by Janis on 28th September 2021 / 0 comments

Explore Folkestone Triennial 2021

The contemporary art is open to all 24/7

In recent years the coastal town of Folkestone has welcomed its vibrant makeover with open arms.

Like so many British seaside towns, the heyday of a bucket and spade holiday seemed to slip away from the UK shorelines. It was left a little forlorn to the basking Mediterranean beaches.

However, with time, dedication, and the vision to regain the delights of a clifftop promenade, a stroll around the lively bustling harbour and the retracing of footsteps through the cobbled Old High Street. Folkestone’s rough edges have truly started to smooth out, and a gem longing to glisten again is beginning to shimmer.

Folkestone is now attracting people from all walks of life, young and old, to come and discover the astonishing pieces of contemporary art emerging with each of Folkestone’s Triennial open-air exhibitions.

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Love or hate contemporary art, I’ll assure you there will be many pieces that will bring a smile to your face. Search out the baby mittens by Tracey Emin, Richard Wood’s Holiday Home floating in Folkestone harbour or the captivating story behind Jason Wilsher-Mills ‘I Am Argonaut’.

Where is Folkestone?

How to get to Folkestone

- By Train
You can catch a High-Speed direct train from London St Pancras International to Folkestone Central, which takes around 55 minutes.

- By Car
Folkestone is at the far eastern end of the M20 Motorway 73miles/115km from London.

Folkestone Triennial returns for 2021

Explore the streets of Creative Folkestone

The seaside town of Folkestone in Kent has once again put on an exceptional display of urban art for its fifth Folkestone Triennial; the theme for 2021 is ‘The Plot’.

The first Folkestone Triennial took place in 2008 with the theme of Tales of Time and Space. As the name would suggest, every three years, Folkestone seafront, its quaint lanes and pebbly beaches have become an exhibition of talent and flair, with each piece of work having a tale to tell.

The latest exposition was due to take place in 2020; however, not to be defeated, the colourful sculptures and imaginative artworks waited patiently until 2021.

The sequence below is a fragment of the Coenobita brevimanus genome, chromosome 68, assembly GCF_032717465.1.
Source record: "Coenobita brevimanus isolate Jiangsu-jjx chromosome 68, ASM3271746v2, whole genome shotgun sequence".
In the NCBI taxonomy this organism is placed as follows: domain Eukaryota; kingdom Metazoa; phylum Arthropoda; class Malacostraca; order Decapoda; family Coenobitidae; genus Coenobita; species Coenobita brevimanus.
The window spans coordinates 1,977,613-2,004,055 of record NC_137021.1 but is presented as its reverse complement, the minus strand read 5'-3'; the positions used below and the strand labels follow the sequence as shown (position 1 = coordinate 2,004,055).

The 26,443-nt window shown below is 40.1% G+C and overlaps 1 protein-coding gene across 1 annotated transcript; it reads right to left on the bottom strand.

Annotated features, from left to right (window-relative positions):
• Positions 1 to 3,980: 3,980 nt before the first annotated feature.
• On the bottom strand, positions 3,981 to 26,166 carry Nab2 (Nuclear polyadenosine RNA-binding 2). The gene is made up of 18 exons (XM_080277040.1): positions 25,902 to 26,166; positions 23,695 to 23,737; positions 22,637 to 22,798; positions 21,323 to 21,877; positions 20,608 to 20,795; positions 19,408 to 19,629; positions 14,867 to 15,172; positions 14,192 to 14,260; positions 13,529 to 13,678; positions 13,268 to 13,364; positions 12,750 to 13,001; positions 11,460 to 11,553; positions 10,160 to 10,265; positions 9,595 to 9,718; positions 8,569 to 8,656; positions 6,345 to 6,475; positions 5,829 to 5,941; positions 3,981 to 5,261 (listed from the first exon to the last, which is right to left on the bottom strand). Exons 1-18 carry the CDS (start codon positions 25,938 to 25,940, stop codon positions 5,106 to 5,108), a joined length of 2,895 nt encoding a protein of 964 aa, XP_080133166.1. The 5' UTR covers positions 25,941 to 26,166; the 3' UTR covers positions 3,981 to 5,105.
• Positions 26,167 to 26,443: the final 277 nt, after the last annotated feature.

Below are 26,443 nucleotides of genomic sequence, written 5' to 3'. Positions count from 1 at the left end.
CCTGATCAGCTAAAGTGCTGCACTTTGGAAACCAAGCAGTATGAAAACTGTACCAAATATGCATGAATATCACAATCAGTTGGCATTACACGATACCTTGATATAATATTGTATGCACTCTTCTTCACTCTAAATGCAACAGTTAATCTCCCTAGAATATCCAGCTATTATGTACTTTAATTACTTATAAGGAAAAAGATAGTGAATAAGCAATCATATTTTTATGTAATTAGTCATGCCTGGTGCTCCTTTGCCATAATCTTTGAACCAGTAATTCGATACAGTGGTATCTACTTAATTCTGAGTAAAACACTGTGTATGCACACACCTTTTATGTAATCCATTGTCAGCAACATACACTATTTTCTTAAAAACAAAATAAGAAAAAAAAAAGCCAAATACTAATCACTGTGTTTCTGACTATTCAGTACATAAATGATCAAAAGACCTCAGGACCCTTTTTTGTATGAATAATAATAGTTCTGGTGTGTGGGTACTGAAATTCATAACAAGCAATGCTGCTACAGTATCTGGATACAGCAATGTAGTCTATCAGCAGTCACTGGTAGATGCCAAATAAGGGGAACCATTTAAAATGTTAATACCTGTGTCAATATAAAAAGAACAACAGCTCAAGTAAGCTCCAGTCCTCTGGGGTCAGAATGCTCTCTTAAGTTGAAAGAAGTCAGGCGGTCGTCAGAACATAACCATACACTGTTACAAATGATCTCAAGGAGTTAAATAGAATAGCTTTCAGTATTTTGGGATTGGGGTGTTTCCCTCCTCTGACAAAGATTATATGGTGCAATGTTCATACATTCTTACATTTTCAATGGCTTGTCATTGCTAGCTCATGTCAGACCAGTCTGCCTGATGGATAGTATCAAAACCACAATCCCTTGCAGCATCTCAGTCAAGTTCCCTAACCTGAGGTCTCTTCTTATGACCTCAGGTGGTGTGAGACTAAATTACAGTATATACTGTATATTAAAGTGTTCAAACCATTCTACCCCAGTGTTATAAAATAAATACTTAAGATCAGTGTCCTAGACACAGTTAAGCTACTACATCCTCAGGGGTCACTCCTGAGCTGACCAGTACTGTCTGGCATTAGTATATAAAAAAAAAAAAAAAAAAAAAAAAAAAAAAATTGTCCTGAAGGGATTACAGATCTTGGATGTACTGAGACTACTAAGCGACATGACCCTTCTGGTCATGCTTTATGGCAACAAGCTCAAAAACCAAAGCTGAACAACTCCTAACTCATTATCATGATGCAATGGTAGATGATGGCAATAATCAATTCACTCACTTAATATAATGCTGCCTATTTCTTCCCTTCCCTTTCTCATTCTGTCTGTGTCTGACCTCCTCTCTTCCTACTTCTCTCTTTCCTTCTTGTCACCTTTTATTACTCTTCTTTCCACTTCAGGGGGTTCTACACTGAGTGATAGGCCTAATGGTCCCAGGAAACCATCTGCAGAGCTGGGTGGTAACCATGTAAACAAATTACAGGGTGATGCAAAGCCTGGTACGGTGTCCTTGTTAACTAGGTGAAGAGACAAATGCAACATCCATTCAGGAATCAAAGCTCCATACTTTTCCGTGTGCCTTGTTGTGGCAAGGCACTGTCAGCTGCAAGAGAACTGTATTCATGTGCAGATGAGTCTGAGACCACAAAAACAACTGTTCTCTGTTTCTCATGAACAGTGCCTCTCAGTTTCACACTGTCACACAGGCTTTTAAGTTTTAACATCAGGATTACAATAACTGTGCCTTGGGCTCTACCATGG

Brightly colour buildings along Tontines Road, Folkestone that make up part of Creative Folkestone.
Creative Folkestone

Many of the creations from previous triennials remain, and Folkestone can continue to boast that it has the UK’s largest urban exhibition of contemporary art.

Without further ado, download your maps and walks from the Creative Folkestone website, and let’s discover the magnificent contributions from some famous and renowned artists to up and coming newbies.

When you arrive at Folkestone, my advice is to pop into Quarterhouse on the corner of Mill Bay and Tontine Street. Here you can additionally pick up a hard copy of the exhibition and routes. I found that it made it easier to flick between new and old exhibits from previous triennials.

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Let’s explore Folkestone’s urban art

From the minute to the immense

To be perfectly honest with you, it doesn’t really matter where you start as there are so many great works to be discovered; they are around every turn and where you would least expect it.

Keep looking up and down ‘The Plot’ is everywhere.

Our adventure started at the east cliffs of Folkestone along Wear Bay Road, here we visited the ‘Siren’ by Marc Schmitz and Dolgor Ser-Od. This huge siren sits high above the cliffs and overlooks Folkestone town and harbour. The inspiration behind this piece was the acoustic sound mirrors along the coast at Dungeness.

It reminds me of a seashell, which you may discover on Warren Beach below.

The Siren art installation on the cliffs overlooking Folkestone that looks like a giant, yellow-lined, blue ear trumpet.
'Siren' by Marc Schmitz and Dolgor Ser-Od

Strolling west towards the town, you’ll stumble upon Janus Fortress: Folkestone by Pilar Quinteros. However, you’ll have to be quick as the two faces of the Roman god are made of chalk and are slowly disintegrating throughout the 2021 exhibition. Unfortunately, the local youths have given it a helping hand along the way.

The sculpture of Janus, the god of beginnings and transitions, faces towards both mainland Europe and England.

The vandalised double-headed chalk head of the Greek god title Janus Fortress: Folkestone on the clifftop
Janus Fortress: Folkestone by Pilar Quinteros

Along The Stade at Folkestone

The mermaid at Sunny Sands Beach

Okay, well, it’s Folkestone’s mermaid. This beautiful bronze sculpture was an addition to Sunny Sands golden beach in the 2011 Folkestone Triennial.

Created by Cornelia Parker, the Folkestone Mermaid was an inspiration from Copenhagen’s Little Mermaid. However, this lovely figure was made from a life-cast of the Folkestone resident Georgina Baker, a monument of the people and for the people of the town.

Looking up at the life-sized bronze figure of the Folkestone Mermaid perched on rocks at the edge of Folkestone's Sunny Sands beach
The Folkestone Mermaid by Cornelia Parker